Ofcom says that only 6% of UK homes (roughly 1.5 million) have no internet access.6 But the Ida Lovelace Institute, which was established “to ensure that data and AI work for people and society,”7 found that a fifth of people in the UK do not have access to a smartphone, and 14% do not have broadband internet. The nationally representative survey it commissioned also found that 60% of the UK public have not heard of symptom tracking apps, and just over half have not heard of the availability of online medical appointment services. A similar proportion think it is likely that vaccine passports would lead to discrimination against marginalised groups.
“We’ve heard from lots of older people who can’t engage with things like eConsult,” says Caroline Abrahams, charity director at Age UK. “They’re not digital savvy, they’re not online, they don’t have broadband. Practices that shifted from the default of seeing people face to face are not meeting the needs of older people. Lots of people tell us that they have just given up trying to access primary care. We are not anti-tech. We see it has benefits and works well. But the point is that it’s supposed to be expanding choice not denying access.”
“Shouting at the screen”
The mental health dimension of the pandemic is not something technology is equipped to help with, says Helen Milner, group chief executive of the charity the Good Things Foundation. “For people who are able to use technology, shifting everyday life online has been strange and unexpected, but not exactly a leap in the dark. For those millions who can’t, the lockdown has meant being literally cut off from the world and essential services—leading to loneliness and social isolation.”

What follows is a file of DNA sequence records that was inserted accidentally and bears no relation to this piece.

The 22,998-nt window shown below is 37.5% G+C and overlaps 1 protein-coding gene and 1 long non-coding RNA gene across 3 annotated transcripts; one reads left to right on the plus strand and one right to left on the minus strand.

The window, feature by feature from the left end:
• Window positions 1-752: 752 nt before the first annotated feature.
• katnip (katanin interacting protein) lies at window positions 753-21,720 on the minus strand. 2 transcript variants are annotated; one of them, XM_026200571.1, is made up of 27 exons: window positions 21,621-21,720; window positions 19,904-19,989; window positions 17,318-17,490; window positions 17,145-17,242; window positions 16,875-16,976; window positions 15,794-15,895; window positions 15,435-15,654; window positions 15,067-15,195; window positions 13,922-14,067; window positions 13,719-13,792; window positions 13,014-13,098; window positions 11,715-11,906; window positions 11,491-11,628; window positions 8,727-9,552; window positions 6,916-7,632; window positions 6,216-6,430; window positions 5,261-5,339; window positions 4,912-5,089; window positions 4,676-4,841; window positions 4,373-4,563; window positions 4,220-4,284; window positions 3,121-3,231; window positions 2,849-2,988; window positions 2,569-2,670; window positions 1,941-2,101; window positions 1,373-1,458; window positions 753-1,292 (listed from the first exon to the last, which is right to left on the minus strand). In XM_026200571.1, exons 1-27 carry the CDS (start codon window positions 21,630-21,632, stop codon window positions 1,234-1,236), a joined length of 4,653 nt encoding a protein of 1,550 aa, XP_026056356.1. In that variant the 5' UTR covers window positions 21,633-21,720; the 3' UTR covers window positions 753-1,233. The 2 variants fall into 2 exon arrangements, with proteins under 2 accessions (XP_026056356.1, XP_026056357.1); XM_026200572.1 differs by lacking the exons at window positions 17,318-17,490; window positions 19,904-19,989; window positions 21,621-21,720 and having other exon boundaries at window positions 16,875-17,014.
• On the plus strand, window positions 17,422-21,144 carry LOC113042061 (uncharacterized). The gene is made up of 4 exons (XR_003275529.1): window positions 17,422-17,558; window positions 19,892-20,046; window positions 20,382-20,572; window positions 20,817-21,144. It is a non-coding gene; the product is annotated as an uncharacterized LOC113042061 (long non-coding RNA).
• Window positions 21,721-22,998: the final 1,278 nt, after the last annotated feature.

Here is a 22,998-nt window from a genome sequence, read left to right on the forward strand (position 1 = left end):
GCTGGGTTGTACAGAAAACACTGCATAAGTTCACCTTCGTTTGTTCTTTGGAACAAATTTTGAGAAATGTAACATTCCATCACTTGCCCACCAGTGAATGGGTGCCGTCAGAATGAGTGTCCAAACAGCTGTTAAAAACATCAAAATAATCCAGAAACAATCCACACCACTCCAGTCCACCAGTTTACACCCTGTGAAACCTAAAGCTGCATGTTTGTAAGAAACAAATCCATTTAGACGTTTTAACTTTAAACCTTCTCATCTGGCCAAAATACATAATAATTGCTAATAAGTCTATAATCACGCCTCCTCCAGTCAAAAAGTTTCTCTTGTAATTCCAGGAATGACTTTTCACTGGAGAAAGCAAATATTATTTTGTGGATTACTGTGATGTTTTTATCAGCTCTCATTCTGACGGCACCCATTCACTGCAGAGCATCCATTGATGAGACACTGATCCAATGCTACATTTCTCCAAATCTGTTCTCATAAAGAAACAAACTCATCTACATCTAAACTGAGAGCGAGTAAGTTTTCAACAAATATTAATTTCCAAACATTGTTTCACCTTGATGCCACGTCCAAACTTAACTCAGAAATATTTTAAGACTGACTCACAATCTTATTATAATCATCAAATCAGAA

Sharon McAulay, manager of the STAR Project in Paisley, a community organisation working to build safer, more connected, and more resilient families, has found that technology limits the team’s ability to help service users. “People are reporting trauma,” she explains. “Nobody has had a chance to express their fears to support services. We have seen an increase in suicides. People who were just managing are now falling into the group of need and not knowing who to talk to and where to go. The Scottish government has given out laptops but no training or money to help people learn how to do it. We had a recent wellbeing workshop online, and people were unravelling so quickly it became two hours of people crying and shouting at the screen.”
As lockdown lifts and life returns to normal, McAulay predicts a mental health pandemic as individuals and communities struggle to recover. According to research by Stephanie van Goozen, director of the neurodevelopment assessment unit at Cardiff University, the pandemic has already increased mental health problems and potentially damaged the development of children aged 4-7 in families whose financial circumstances have been seriously affected by lockdown.